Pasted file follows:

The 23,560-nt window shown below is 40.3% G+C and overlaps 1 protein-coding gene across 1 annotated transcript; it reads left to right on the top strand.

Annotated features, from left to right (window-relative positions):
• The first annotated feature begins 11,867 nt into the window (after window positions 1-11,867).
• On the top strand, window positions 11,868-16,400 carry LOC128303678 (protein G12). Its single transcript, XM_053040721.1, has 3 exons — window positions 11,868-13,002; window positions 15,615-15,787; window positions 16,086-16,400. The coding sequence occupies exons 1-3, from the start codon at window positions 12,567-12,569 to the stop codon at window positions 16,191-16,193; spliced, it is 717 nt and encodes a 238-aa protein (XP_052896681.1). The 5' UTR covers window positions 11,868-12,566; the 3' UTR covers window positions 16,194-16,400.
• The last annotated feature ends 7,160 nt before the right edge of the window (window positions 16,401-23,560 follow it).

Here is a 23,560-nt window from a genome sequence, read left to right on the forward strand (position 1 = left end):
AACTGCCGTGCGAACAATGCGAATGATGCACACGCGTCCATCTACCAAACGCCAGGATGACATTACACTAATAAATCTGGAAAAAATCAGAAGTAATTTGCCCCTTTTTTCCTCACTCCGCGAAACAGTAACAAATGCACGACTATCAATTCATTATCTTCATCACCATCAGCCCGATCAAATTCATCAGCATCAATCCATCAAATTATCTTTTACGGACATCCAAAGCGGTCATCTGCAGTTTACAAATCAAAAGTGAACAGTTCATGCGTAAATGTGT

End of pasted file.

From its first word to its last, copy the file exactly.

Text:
The 23,560-nt window shown below is 40.3% G+C and overlaps 1 protein-coding gene across 1 annotated transcript; it reads left to right on the top strand.

Annotated features, from left to right (window-relative positions):
• The first annotated feature begins 11,867 nt into the window (after window positions 1-11,867).
• On the top strand, window positions 11,868-16,400 carry LOC128303678 (protein G12). Its single transcript, XM_053040721.1, has 3 exons — window positions 11,868-13,002; window positions 15,615-15,787; window positions 16,086-16,400. The coding sequence occupies exons 1-3, from the start codon at window positions 12,567-12,569 to the stop codon at window positions 16,191-16,193; spliced, it is 717 nt and encodes a 238-aa protein (XP_052896681.1). The 5' UTR covers window positions 11,868-12,566; the 3' UTR covers window positions 16,194-16,400.
• The last annotated feature ends 7,160 nt before the right edge of the window (window positions 16,401-23,560 follow it).

Here is a 23,560-nt window from a genome sequence, read left to right on the forward strand (position 1 = left end):
AACTGCCGTGCGAACAATGCGAATGATGCACACGCGTCCATCTACCAAACGCCAGGATGACATTACACTAATAAATCTGGAAAAAATCAGAAGTAATTTGCCCCTTTTTTCCTCACTCCGCGAAACAGTAACAAATGCACGACTATCAATTCATTATCTTCATCACCATCAGCCCGATCAAATTCATCAGCATCAATCCATCAAATTATCTTTTACGGACATCCAAAGCGGTCATCTGCAGTTTACAAATCAAAAGTGAACAGTTCATGCGTAAATGTGT